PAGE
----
The Richmond Register

March 26, 2009

Depot’s weapons disposal plant a work in progress

Ronica Shannon

The construction of the chemical weapons disposal plant at the Blue Grass Army Depot has come a long way, but still has a long way to go, according to acting site project manager Ralph Collins.

He gave a construction progress update Wednesday to the Richmond Rotary Club and explained why building the facilities needed would be such a time-consuming process.

“We’re only about 10 or 15 percent finished with construction,” he said. “We’ve done a lot of the easy stuff first. It’s just the way the money flowed and the timing of the completion of the (plant) design.”

The facilities included in the Blue Grass Chemical Agent Destruction Pilot Plant are being constructed to destroy the 500 tons of blister agent in projectiles and nerve agent in projectiles and M55 rockets.

The aging munitions have resulted in slight vapor leaks in the past and most recently, a nerve-agent-filled steel holding container leaked because of metal corrosion.

Although the weapons have been stored there from the 1940s on, the path to weapons destruction has by no means taken the fast track.

There is still about two years worth of concrete to pour, “and we just started that this spring,” Collins said.

Approximately 93 percent of the plant’s design is completed.

At the moment, about 200 workers (mostly hired locally) are installing underground utilities, fire water system storage tanks, completing the control support building foundation as well as the foundation for the munitions demilitarization building “non-blast” area.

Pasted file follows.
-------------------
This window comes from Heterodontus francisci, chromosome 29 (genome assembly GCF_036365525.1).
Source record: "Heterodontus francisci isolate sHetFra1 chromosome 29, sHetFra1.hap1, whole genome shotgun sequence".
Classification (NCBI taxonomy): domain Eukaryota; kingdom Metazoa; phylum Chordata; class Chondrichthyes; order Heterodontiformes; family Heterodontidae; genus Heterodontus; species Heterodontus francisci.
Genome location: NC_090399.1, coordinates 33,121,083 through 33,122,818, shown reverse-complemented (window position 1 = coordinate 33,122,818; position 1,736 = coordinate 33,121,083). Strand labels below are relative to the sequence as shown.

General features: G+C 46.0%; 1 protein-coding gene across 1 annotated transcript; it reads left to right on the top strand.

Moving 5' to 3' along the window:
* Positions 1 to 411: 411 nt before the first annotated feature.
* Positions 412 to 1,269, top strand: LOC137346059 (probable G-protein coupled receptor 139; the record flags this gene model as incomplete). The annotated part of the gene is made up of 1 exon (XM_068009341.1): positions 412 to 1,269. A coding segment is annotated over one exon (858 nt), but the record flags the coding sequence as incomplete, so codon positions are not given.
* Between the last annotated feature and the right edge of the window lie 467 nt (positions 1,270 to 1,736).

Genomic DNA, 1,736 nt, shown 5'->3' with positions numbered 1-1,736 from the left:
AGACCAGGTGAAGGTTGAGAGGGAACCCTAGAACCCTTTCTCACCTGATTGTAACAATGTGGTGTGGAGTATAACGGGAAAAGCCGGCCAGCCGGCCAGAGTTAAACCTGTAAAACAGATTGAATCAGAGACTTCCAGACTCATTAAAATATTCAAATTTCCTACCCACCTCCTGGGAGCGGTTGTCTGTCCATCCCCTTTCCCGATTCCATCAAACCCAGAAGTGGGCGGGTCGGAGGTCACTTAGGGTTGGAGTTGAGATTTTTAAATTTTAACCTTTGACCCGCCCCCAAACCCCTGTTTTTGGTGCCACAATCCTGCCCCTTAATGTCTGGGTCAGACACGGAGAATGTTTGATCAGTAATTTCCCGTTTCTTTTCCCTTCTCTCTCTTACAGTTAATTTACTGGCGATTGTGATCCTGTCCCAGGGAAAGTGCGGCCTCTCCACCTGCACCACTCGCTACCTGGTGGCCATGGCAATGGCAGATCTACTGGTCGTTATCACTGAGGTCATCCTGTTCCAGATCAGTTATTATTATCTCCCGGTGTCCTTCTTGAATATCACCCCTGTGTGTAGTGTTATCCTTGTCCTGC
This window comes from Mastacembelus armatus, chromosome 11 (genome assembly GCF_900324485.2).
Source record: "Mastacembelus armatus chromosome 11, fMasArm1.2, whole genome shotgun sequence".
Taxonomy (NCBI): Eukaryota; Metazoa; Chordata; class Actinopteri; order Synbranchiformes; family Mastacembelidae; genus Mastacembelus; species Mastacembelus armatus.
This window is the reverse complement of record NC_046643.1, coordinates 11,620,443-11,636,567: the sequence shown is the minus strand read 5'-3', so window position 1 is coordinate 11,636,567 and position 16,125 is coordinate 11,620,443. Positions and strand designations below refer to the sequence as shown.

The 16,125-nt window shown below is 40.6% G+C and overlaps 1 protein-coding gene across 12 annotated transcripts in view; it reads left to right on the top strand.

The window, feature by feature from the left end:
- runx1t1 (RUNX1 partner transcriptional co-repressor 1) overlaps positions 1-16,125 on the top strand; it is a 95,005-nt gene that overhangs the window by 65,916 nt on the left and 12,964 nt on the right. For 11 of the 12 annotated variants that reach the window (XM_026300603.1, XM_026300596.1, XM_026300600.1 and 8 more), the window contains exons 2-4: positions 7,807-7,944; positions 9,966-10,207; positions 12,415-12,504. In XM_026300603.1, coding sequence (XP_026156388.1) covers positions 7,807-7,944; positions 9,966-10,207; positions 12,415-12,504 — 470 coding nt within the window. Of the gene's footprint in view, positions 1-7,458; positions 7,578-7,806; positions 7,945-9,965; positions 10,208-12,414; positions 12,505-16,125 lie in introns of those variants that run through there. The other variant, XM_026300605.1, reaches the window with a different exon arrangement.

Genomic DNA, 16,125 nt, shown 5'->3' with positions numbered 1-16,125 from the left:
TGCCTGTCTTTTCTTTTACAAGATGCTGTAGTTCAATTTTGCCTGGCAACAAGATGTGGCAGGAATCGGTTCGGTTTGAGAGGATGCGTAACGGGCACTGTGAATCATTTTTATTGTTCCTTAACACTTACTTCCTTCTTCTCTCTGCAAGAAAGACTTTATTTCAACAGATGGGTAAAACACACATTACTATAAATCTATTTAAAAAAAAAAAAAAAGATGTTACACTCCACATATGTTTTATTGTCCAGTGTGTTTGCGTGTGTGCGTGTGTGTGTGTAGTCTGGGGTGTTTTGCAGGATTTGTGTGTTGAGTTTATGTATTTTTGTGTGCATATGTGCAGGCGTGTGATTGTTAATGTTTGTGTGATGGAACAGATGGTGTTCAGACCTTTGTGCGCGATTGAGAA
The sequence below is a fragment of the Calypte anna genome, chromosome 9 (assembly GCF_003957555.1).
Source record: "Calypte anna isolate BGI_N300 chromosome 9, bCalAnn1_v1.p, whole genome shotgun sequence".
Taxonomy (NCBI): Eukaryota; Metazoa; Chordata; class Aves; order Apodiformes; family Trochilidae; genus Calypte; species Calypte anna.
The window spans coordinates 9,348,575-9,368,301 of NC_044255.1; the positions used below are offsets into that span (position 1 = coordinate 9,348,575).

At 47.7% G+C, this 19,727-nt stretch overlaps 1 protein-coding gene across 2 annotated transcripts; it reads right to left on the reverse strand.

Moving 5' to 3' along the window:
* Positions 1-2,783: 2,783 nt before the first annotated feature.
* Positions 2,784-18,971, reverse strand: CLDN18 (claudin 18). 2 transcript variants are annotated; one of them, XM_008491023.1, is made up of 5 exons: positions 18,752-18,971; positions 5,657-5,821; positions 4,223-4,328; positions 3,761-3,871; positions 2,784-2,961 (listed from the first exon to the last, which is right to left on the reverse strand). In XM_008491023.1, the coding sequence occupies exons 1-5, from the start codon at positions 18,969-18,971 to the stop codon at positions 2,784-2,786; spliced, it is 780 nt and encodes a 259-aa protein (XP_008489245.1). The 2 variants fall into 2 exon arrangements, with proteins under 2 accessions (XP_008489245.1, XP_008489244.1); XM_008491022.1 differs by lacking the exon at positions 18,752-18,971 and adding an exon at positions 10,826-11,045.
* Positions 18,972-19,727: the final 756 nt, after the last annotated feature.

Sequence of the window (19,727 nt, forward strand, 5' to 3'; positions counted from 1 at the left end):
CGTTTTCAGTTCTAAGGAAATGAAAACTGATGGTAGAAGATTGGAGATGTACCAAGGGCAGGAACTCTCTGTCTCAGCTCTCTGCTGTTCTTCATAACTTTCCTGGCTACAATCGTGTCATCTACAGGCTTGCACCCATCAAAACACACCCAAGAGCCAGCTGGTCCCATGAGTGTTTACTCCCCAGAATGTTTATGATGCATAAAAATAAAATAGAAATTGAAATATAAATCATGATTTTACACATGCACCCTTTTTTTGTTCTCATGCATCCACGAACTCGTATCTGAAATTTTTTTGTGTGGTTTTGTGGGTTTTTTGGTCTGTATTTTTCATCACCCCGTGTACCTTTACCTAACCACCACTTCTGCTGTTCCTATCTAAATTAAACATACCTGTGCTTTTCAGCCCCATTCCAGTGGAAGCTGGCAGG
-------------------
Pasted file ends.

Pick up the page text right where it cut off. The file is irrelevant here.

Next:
The weapons will be detonated in a room with a 34- to 42-inch concrete foundation and 25-inch-thick walls, Collins said.

Wednesday’s presentation was an effort to explain the complexity of the buildings to be constructed and why it is going to take about four more years to finish site construction.

Of course, the major factor in completion relies on money from the federal government.

“It’s a combination of putting all of these pieces together and making them work together,” Collins said. “That’s the hardest thing. As far as we can tell, it’s all going to work, but you don’t know until you build it.”

A recommendation has been made to the secretary of defense, he said.

“With the new administration, they want to take a look at all expenditures,” he said. “Once we see what they put in their budget, we’ll know the results of that.”

However, when it came down to answering questions about destruction deadlines, Collins did not hold back.

“Well, there’s several deadlines, and we’re not going to make any of them,” he said.

Previous deadlines have included 2017, 2019, 2021 and 2022.

Collins said Wednesday that construction may be complete somewhere between 2023 and 2024, but even that could change based on the government’s financial flow.

Richard Thomas, a member of the Rotary Club and a member of Richmond’s Planning and Zoning Commission, said he did not have any questions, but rather a comment.

“This has been going on since the 1980s,” he said.

“It’s going to be over 40 years by the time you get this thing done — maybe 50 years.

“I get frustrated when I hear about it because it seems like it’s just been going on and on and on and we don’t even know if it’s going to be done by 2024. And I don’t think you do, either. I just like to vent every once in a while.”

Call the Bluegrass Chemical Stockpile Outreach Office at 626-8944 for more details.

Ronica Shannon can be reached at rshannon@richmondregister.com or 624-6608.